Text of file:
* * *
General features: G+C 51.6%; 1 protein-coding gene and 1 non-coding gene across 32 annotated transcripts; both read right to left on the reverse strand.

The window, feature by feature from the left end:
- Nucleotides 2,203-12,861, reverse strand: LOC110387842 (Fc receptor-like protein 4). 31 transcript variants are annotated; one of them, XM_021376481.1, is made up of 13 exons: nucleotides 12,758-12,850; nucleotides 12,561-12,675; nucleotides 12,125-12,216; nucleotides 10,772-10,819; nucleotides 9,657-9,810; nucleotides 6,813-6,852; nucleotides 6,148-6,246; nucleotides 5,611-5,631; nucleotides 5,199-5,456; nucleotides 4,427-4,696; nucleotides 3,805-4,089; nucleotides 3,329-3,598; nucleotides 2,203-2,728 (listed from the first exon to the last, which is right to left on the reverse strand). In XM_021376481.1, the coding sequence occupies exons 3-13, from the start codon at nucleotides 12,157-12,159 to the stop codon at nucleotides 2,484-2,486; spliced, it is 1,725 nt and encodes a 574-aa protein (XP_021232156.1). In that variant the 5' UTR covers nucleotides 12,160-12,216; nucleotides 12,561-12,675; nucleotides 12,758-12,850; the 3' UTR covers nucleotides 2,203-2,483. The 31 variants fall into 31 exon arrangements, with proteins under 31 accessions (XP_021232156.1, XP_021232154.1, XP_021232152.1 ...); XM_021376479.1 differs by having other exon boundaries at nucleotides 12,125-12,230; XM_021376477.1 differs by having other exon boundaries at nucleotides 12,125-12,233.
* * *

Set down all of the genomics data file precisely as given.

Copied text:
General features: G+C 51.6%; 1 protein-coding gene and 1 non-coding gene across 32 annotated transcripts; both read right to left on the reverse strand.

The window, feature by feature from the left end:
- Nucleotides 2,203-12,861, reverse strand: LOC110387842 (Fc receptor-like protein 4). 31 transcript variants are annotated; one of them, XM_021376481.1, is made up of 13 exons: nucleotides 12,758-12,850; nucleotides 12,561-12,675; nucleotides 12,125-12,216; nucleotides 10,772-10,819; nucleotides 9,657-9,810; nucleotides 6,813-6,852; nucleotides 6,148-6,246; nucleotides 5,611-5,631; nucleotides 5,199-5,456; nucleotides 4,427-4,696; nucleotides 3,805-4,089; nucleotides 3,329-3,598; nucleotides 2,203-2,728 (listed from the first exon to the last, which is right to left on the reverse strand). In XM_021376481.1, the coding sequence occupies exons 3-13, from the start codon at nucleotides 12,157-12,159 to the stop codon at nucleotides 2,484-2,486; spliced, it is 1,725 nt and encodes a 574-aa protein (XP_021232156.1). In that variant the 5' UTR covers nucleotides 12,160-12,216; nucleotides 12,561-12,675; nucleotides 12,758-12,850; the 3' UTR covers nucleotides 2,203-2,483. The 31 variants fall into 31 exon arrangements, with proteins under 31 accessions (XP_021232156.1, XP_021232154.1, XP_021232152.1 ...); XM_021376479.1 differs by having other exon boundaries at nucleotides 12,125-12,230; XM_021376477.1 differs by having other exon boundaries at nucleotides 12,125-12,233.